Fairfield Ledger

Mt. Pleasant News   Wash Journal
Neighbors Growing Together | Nov 21, 2017

Trail crossing ordinance to protect pedestrians

By DONNA SCHILL CLEVELAND, Ledger staff writer | Jan 08, 2013

A recent request from Maharishi University of Management to extend a campus road across the Fairfield Loop Trail has prompted city administrator Kevin Flanagan to consider an ordinance governing all future trail crossings.

The ordinance would create a uniform procedure for residents who wish to extend a private road or driveway across the trail, said Flanagan at a Public Safety & Transportation Committee meeting Thursday. The committee approved a motion to take the ordinance to the full council for adoption at its next meeting Monday.

Safety for trail users, who have the right-of-way at all crossings, is the main objective of the ordinance, said Flanagan.

Flanagan called upon Melanie Carlson of French-Reneker-Associates Inc. to help create specific requirements. Carlson said she pulled 90 percent of the ordinance directly from the Iowa Department of Transportation’s “Design manual for sidewalks and bicycle facilities.”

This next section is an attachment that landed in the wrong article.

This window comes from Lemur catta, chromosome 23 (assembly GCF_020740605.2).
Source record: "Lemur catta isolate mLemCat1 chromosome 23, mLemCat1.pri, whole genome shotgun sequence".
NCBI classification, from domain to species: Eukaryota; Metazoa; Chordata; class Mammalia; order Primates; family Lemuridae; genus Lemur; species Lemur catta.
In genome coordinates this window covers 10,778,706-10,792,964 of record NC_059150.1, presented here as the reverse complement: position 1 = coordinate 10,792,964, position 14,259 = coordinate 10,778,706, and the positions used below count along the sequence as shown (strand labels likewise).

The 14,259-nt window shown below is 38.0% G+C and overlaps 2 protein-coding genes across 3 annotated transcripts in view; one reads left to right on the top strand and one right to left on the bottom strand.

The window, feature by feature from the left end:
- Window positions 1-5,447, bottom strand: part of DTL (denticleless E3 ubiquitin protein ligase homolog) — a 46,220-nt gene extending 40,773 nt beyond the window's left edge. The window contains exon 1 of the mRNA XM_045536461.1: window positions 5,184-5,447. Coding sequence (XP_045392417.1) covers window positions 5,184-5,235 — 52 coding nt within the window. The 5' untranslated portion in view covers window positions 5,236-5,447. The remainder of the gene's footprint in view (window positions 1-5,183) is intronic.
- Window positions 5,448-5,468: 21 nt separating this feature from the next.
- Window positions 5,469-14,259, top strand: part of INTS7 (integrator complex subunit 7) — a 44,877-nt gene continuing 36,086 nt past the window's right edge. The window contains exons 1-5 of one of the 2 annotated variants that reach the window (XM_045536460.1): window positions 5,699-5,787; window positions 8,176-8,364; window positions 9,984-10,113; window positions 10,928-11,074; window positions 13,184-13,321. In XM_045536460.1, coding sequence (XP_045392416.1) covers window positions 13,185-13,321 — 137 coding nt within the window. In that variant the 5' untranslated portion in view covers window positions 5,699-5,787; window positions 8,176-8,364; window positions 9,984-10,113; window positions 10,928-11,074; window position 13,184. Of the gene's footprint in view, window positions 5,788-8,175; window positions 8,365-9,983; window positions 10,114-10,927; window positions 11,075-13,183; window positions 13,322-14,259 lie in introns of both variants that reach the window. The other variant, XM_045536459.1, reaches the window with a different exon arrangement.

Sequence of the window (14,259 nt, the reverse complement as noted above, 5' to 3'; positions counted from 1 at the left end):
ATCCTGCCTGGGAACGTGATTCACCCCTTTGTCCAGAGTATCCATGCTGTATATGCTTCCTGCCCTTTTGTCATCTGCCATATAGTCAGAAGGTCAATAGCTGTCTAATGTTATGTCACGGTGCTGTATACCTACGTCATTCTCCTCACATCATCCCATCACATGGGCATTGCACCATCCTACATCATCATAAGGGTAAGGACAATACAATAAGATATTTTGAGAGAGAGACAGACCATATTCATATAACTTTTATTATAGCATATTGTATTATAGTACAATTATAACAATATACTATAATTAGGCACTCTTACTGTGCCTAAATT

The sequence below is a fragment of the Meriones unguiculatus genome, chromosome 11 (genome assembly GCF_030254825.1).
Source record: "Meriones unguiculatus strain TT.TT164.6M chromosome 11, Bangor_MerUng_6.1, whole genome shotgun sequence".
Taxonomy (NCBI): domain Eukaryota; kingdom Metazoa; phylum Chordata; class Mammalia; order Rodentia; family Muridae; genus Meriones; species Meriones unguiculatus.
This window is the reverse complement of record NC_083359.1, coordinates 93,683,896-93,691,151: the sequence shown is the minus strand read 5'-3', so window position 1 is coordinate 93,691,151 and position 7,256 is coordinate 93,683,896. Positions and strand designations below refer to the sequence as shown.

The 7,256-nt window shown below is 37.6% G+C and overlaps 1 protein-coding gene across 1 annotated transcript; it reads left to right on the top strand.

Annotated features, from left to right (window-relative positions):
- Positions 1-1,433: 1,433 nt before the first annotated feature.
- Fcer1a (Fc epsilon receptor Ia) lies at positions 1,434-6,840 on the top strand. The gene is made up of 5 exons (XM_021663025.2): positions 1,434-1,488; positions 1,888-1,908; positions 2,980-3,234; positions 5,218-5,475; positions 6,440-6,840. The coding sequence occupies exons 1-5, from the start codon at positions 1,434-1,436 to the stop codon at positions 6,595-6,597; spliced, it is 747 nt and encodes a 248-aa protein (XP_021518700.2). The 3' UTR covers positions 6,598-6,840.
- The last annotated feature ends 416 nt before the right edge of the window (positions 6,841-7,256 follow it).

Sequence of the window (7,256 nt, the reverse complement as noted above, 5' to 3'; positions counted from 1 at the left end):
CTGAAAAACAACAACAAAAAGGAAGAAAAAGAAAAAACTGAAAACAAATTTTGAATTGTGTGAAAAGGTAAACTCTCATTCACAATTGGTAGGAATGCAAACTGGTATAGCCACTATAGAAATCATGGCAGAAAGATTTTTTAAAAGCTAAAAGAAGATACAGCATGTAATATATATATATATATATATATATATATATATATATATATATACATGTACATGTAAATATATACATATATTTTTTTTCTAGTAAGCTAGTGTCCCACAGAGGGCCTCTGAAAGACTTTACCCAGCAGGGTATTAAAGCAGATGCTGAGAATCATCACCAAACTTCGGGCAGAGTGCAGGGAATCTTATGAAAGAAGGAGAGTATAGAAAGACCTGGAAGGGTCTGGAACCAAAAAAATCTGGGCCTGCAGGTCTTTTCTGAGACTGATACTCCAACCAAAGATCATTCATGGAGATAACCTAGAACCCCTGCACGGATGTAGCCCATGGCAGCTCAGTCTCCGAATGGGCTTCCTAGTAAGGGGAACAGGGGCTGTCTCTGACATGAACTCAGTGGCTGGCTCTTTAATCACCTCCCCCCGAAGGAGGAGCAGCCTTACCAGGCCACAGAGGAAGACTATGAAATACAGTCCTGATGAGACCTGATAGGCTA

Carlson tailored a few items, such as requirements for street aprons, right-of-way details and spacing between crossings.

According to the drafted ordinance, property owners must apply for a permit at city hall to undertake a trail or path-crossing project. The applicant must have an illustration of the plan, including heights of objects within the designated area that could obstruct the view of cars, bikers and walkers. It also must include estimated roadway usage, required signage and other traffic control devices and all public and private improvements related to the proposed improvement.

The city engineer, the city administrator and the public works director would need to sign off before construction could begin.

Public works director Darrel Bisgard raised a question at the meeting of crossing maintenance, such as snow removal. The committee determined the city would most likely be responsible, as it would be a public right-of-way.

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